In terms of this,
[Chancellor of D.C. public schools Michelle] Rhee proposes offering teachers the choice of staying in the seniority system or giving up their seniority and tenure rights in exchange for the opportunity to earn as much as $131,000 a year for raising student performance.Does anybody have any details on the specifics of this proposal, or how it would work in practice? Is this going to be a typical "transformational" union contract deal whereby new teachers are pressed into the "bonus-based, non-tenured" positions while teachers already in the union get similar rewards without accepting similar risks? Given that the D.C. schools don't have the funds to double teacher salaries, how many (or should I say, how few) teachers will actually get the types of bonuses and merit pay Lieberman describes?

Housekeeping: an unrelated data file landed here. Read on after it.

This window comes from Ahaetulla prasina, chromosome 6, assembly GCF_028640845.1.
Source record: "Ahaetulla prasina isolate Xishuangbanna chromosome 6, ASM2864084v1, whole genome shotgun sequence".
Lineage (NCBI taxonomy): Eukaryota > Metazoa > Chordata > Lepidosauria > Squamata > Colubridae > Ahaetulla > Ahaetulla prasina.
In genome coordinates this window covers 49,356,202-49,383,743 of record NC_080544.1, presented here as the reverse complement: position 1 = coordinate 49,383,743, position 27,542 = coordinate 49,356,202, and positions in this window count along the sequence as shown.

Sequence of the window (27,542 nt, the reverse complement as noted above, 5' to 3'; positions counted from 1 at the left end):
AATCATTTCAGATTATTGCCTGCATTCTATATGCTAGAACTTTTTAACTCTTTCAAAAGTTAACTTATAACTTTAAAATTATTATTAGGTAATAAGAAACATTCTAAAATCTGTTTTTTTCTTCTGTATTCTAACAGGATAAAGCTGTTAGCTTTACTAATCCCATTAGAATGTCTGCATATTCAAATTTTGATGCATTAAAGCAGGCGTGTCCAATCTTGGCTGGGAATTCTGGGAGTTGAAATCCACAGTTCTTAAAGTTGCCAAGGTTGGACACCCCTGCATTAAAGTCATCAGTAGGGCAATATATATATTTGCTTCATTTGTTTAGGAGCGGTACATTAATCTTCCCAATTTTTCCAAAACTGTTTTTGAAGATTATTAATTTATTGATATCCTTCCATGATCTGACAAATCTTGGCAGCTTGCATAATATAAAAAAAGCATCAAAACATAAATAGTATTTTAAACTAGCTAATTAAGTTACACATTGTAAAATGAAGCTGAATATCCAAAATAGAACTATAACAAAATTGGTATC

One of the advantages of tenure is that it insulates teachers from parental complaints. What incentive will school administrators have to stand behind teachers whose demands and classroom discipline trigger complaints from students and parents, particularly in schools where large numbers of students are disinterested and their parents unsupportive of education? How will student performance be measured? Simply by administration of standardized tests, thus overtly rewarding "teaching to the test" even if other teaching techniques are more inspirational or provide a better framework for learning?